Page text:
Saturday, May 8, 2010

Before the Flood

Via Naked Capitalism, here's an entertaining article from Der Spiegel about the "dramatic" breakdown in talks at the Climate Summit in Copenhagen. Long story short: the Europeans had put together a "green" treaty that they thought would Save The Earth, but the Chinese and Indians would not go along with it because it would involve curtailing their economic growth just when it was getting started (with the Euro-weenies still living well off of 200 years worth of development). The impasse was lifted by Barack Obama who suddenly walked out of the meeting, joined an impromptu caucus of the BRIC countries, and drafted a meaningless agreement that would do nothing for the climate (that is if humans could negotiate the problems of the planet away), leaving the Euros to huff importantly about how they were only trying to save humanity. Some of this stuff is classic: How China and India Sabotaged the UN Climate Summit

There were still two important placeholders, X and Y, in the draft agreement. They marked the spots where the percentage targets for reductions in greenhouse gas emissions, for the industrialized nations and emerging countries respectively, were to be entered. "We cannot go over and say nice things but x and y wait please one year or so," Merkel said. The German chancellor was determined to secure a commitment from China and India to participate in the climate protection efforts.

But China and India were unwilling to make that commitment. Behind the backs of the Europeans, they had apparently reached their own agreement with Brazil and South Africa. "We have all along been saying 'Don't prejudge options!,'" said a representative of the Indian delegation*, prompting Merkel to burst out: "Then you don't want legally binding!"

This, in turn, prompted the Indian negotiator to say angrily: "Why do you prejudge options? All along you have said don't prejudge options and now you are prejudging options. This is not fair!" Chinese negotiator He Yafei stood by this remark.

British Prime Minister Brown, speaking in a sonorous voice, tried to mediate. "I think it's important to recognize what we are trying to do here," he said. "We are trying to cut emissions by 2020 and by 2050. That is the only way we can justify being here. It is the only way we can justify the public money that is being spent to do so. It is the only way we can justify the search for a treaty."

Norwegian Prime Minister Jens Stoltenberg pointed out that it was the Indians who had proposed the inclusion of concrete emissions reductions for the industrialized nations in the treaty.

But India had made an about-face within hours and was no longer interested in his own proposal. An unidentified member of the group was outraged, saying: "I am surprised that our Indian friend would say that an amendment by the Indian environmental minister this morning is no longer there. This is a breach of process."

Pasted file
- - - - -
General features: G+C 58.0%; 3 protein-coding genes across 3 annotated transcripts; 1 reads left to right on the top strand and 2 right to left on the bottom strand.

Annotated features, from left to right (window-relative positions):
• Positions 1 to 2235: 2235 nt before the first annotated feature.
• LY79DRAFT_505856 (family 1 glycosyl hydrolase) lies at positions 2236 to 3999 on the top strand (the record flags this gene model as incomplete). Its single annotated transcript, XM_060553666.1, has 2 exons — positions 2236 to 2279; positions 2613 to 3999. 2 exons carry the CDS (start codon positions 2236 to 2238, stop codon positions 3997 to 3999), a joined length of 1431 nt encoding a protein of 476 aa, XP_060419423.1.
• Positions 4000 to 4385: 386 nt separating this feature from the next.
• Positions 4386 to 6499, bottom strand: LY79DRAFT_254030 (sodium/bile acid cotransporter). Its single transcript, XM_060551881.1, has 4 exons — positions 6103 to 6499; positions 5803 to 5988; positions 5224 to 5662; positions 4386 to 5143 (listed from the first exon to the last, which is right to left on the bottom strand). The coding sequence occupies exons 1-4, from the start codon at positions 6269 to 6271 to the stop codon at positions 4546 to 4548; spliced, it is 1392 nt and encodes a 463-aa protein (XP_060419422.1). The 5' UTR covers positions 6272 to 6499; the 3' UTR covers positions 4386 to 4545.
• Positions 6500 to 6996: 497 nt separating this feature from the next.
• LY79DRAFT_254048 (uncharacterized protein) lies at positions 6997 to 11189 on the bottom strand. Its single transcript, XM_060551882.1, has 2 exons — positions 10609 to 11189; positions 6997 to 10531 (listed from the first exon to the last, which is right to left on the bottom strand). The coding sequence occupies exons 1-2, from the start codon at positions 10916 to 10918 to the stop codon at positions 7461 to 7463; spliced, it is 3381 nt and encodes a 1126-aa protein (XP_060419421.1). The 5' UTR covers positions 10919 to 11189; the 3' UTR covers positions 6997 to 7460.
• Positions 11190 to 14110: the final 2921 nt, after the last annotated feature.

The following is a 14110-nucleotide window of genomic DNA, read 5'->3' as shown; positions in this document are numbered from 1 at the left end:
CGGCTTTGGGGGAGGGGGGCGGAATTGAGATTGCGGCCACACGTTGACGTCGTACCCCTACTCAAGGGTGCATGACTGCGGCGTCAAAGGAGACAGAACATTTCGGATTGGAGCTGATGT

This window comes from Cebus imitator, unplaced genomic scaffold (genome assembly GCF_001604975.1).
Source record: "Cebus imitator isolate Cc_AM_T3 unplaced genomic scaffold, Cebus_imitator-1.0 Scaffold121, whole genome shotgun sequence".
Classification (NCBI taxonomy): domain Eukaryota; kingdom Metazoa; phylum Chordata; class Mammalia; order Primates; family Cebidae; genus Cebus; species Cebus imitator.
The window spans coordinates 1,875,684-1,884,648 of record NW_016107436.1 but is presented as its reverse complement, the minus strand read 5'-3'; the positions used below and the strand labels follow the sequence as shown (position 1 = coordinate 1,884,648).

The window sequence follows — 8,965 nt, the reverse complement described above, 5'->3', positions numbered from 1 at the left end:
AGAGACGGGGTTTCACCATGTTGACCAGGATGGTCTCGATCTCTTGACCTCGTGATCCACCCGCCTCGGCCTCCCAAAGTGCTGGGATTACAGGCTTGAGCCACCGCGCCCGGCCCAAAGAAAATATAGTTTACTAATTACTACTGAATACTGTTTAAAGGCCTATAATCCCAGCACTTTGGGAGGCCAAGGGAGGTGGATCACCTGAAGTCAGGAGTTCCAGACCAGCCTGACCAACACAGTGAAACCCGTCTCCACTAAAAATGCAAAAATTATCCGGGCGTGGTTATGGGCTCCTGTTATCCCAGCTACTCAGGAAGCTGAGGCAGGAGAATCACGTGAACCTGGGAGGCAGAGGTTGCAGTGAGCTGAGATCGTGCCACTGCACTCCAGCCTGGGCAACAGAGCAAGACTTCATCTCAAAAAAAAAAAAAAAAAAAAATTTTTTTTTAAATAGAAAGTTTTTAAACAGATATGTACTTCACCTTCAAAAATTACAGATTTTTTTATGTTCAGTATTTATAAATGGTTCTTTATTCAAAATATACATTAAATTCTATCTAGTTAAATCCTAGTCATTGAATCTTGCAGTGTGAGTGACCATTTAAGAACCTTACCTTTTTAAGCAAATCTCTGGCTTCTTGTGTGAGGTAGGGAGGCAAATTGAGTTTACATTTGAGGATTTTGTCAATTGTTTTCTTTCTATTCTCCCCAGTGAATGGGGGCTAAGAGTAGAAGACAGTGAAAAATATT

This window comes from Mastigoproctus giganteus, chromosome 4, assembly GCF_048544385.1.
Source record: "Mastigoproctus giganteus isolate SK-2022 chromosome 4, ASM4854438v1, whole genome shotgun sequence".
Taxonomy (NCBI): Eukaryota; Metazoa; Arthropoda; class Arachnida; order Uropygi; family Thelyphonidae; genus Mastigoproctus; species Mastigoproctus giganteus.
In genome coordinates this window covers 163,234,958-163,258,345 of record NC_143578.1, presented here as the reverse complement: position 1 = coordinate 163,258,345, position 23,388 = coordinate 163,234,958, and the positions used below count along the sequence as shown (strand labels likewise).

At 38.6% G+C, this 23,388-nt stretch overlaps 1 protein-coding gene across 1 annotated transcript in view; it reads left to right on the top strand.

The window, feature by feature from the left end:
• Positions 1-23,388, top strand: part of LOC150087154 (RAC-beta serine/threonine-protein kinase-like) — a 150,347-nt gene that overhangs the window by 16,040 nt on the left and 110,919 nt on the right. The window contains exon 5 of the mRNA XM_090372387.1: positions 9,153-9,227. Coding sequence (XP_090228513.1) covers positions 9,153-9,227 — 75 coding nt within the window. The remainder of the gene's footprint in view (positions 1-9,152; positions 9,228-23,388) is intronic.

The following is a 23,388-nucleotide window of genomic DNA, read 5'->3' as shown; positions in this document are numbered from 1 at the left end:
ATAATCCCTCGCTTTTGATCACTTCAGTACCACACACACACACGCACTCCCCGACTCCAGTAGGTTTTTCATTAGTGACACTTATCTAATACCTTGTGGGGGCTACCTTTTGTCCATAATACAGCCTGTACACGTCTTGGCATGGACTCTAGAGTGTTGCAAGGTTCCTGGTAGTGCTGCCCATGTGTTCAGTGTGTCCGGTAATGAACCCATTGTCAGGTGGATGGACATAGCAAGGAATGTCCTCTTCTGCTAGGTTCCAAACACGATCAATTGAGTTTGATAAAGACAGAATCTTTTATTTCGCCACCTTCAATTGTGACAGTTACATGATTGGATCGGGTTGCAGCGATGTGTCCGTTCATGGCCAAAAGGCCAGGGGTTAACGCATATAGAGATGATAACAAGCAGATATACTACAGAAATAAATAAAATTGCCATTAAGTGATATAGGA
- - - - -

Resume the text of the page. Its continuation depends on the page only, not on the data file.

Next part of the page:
Merkel took one last stab. The reduction of greenhouse gases by 50 percent, that is, limiting global warming to 2 degrees Celsius, was a reference to what is written in the IPCC (Intergovernmental Panel on Climate Change) report. Then she directed a dramatic appeal at the countries seeking to block the treaty: "Let us suppose 100 percent reduction, that is, no CO2 in the developed countries anymore. Even then, with the (target of) two degrees, you have to reduce carbon emissions in the developing countries. That is the truth."

Of course, Chinese negotiator He Yafei knew perfectly well that Merkel was right, which was precisely why he could not possibly agree with her proposal. It would have meant that China was required to check its economic development. Double-digit growth figures would no longer be an option for the Asian giant.

The Chinese diplomat refused to give in to the Europeans' demands, saying: "Thank you for all these suggestions. We have said very clearly that we must not accept the 50 percent reductions. We cannot accept it."

This was the point where Sarkozy, who had had enough, accused the Chinese of hypocrisy. As one of the attendees recalls: "There was a sense that we had reached a logjam, an abyss."

What a bunch of loons. These are the 21st century's equivalents to the Reagans, Thatchers, Kohls, Mitterands, Ghandis, and Dengs of my youth. Imagine that, while the financial crisis was still at a low boil, the leaders of the developed world were arguing over how much they should hobble their own economies for the sake of ephemeral problems with climate change.

I'm sure Obama would have loved to emerge from Copenhagen with a treaty ("Nice Weather For Our Time") to wave around, but give him credit for quickly reading the mood of the room, getting out of there, and getting in with the side with real economic power. The folks at Der Spiegel don't seem to agree, as this bit of editorializing makes clear:
Finally, the politician spoke up whose claim to being the most powerful man in the world would soon be based solely on his many nuclear weapons: US President Barack Obama. By that point, hardly anyone in the room dared to even bite into the soggy mozzarella sandwiches that were constantly being served.
You have to love the xenophobia on display here. Of course, America is again to blame for arrogantly agreeing to destroy the planet, but China and India are clearly the objects of a subdued racial antagonism for their role in derailing the Summit. What's next, a trade war over tariffs disguised as carbon credits?

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